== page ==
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Universe may not have an end, but it definite


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#1    sean6

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Posted 25 April 2012 - 07:39 PM

In the beginning was the Bang? Universe may not have an end, but it definitely had a beginning, claim physicists


The Big Bang theory was coined in the 40s - but physicists still puzzle over whether it even happened.

Frederick Hoyle, the astronomer and physicist who coined the term, 'Big Bang,' much preferred the idea that the universe might have existed forever.

Now two mathematicians claim to have 'proved' that it didn't - it might not have an end, but the universe definitely had a beginning.


http://www.dailymail...physicists.html


so what came first, space or time ? you would need space for matter to go into, and time for space and matter.? and if the universe has no end how can this story be true ? just what i think .

Edited by sean6, 25 April 2012 - 07:41 PM.


#2    Drev

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Posted 25 April 2012 - 08:58 PM

Lets just wait for the aliens to land and tell us all about it.


#3    WhyDontYouBeliEveMe

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Posted 25 April 2012 - 09:09 PM

View Postsean6, on 25 April 2012 - 07:39 PM, said:




so what came first, space or time ? you would need space for matter to go into, and time for space and matter.? and if the universe has no end how can this story be true ? just what i think .
maybe time does not exist in space  .it is made up .. for our convienences. i wonder where would we be without time.  yeah just like the cavemen . hunt. making kids. sleeping .
yeah your right wait for aliens to show up ..


#4    StarMountainKid

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Posted 26 April 2012 - 09:47 PM

I think Big Bangs are happening all the time, have always been happening and will always be happening all around our universe. BB's create space, time, matter, the fundamental forces and the particular laws that govern these all at one go.

What happens after that depends on the strengths of the various fundamental forces. I think it's a good idea not to have an end of our particular universe, even though in its final eternity there will be nothing left. The universe as we know it today will have an end, but that will take a very long time to happen, so we won't be around to witness it. Another good idea. Entropy will eventually take over, resulting in an evenly distributed temperature difference everywhere, so nothing will be happening.  

This last state of affairs will then last forever. It's kind of a sad ending without a real end to it. It makes one wonder why a BB in the first place, if it's all going to peter out to nothing. I guess we should enjoy our universe while it's all stuck together like it is now.

This is my take on the subject, anyway.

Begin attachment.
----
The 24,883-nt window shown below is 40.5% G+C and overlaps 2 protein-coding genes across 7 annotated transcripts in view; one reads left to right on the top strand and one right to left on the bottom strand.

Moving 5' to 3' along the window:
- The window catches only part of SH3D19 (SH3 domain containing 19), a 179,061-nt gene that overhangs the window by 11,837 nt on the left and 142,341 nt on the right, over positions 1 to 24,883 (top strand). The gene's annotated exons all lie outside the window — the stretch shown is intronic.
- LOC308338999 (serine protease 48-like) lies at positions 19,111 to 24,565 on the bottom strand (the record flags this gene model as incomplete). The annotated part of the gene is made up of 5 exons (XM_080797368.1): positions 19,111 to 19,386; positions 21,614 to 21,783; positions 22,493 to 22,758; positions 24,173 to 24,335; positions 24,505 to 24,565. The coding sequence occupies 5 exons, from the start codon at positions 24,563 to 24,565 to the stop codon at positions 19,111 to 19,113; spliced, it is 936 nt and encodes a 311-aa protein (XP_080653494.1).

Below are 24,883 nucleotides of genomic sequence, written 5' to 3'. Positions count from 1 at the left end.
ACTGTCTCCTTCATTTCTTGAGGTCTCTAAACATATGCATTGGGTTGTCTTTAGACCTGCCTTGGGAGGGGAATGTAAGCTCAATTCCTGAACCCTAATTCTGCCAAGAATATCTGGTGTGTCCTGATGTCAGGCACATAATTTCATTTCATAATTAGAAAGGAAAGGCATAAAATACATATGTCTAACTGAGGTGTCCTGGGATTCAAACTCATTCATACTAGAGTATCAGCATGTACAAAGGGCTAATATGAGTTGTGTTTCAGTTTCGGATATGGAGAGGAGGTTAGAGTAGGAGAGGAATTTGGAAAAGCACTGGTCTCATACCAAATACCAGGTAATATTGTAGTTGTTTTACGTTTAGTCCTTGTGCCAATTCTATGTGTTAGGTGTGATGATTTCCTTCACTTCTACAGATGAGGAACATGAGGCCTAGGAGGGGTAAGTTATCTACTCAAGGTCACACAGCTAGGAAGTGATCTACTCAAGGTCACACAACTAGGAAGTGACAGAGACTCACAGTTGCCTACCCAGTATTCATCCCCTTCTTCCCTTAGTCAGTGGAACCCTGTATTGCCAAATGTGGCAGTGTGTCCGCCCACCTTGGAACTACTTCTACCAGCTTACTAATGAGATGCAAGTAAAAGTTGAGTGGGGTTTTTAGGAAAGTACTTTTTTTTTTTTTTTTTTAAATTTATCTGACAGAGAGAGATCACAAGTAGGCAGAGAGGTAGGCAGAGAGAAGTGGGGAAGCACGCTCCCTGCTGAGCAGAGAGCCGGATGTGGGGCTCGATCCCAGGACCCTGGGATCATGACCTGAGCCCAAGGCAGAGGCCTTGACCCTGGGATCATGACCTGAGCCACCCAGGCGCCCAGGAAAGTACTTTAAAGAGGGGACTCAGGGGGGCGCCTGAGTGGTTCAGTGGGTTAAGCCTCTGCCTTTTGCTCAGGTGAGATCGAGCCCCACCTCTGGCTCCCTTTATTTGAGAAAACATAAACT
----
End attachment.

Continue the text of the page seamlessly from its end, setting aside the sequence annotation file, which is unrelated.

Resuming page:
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#5    Mr Right Wing

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Posted 26 April 2012 - 09:51 PM

View Postsean6, on 25 April 2012 - 07:39 PM, said:

In the beginning was the Bang? Universe may not have an end, but it definitely had a beginning, claim physicists

The Big Bang theory was coined in the 40s - but physicists still puzzle over whether it even happened.

Frederick Hoyle, the astronomer and physicist who coined the term, 'Big Bang,' much preferred the idea that the universe might have existed forever.

Now two mathematicians claim to have 'proved' that it didn't - it might not have an end, but the universe definitely had a beginning.

http://www.dailymail...physicists.html

so what came first, space or time ? you would need space for matter to go into, and time for space and matter.? and if the universe has no end how can this story be true ? just what i think .

Maybe black holes (which are really just dense stars) have an upper limit to which they can grow before they go out in one colossal explosion.

I propose the universe didnt start with the big bang and the big bang was infact what I am going to designate a Type 3 supernova. That neatly accounts for why there is a lack of anti-matter too.


#6    Taun

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Posted 27 April 2012 - 11:52 AM

Hmmm.. If the universe reaches 0 entrophy (a uniform temperature) it would most likely be only a fraction of a degree above absolute 0 (or am I wrong?)... Would it be too cold for electrons to move?... A 0 electric current so to speak... In that case, if matter/energy is completely static, would time exist?

I'm not up to speed on a lot of this type theory, so if anyone out there has thoughts on the matter I would really like to read it...


#7    StarMountainKid

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Posted 27 April 2012 - 03:52 PM

Taun said:

Hmmm.. If the universe reaches 0 entrophy (a uniform temperature) it would most likely be only a fraction of a degree above absolute 0 (or am I wrong?)... Would it be too cold for electrons to move?... A 0 electric current so to speak... In that case, if matter/energy is completely static, would time exist?
I'm not expert on the subject, either. If the universe reaches a uniform temperature everywhere, that would mean maximum entropy, not 0 entropy.

If protons eventually decay, or the increasing expansion of space due to dark energy pulls even atoms apart, atoms would not exist in this far future universe, and it would seem to me electrons would be separated from each other as well, thus no electric current so to speak, as you have said.

I think, if we understand time and space as the space-time continuum, time would still exist even though nothing would be happening.

These are just my thoughts based on my own limited knowledge.

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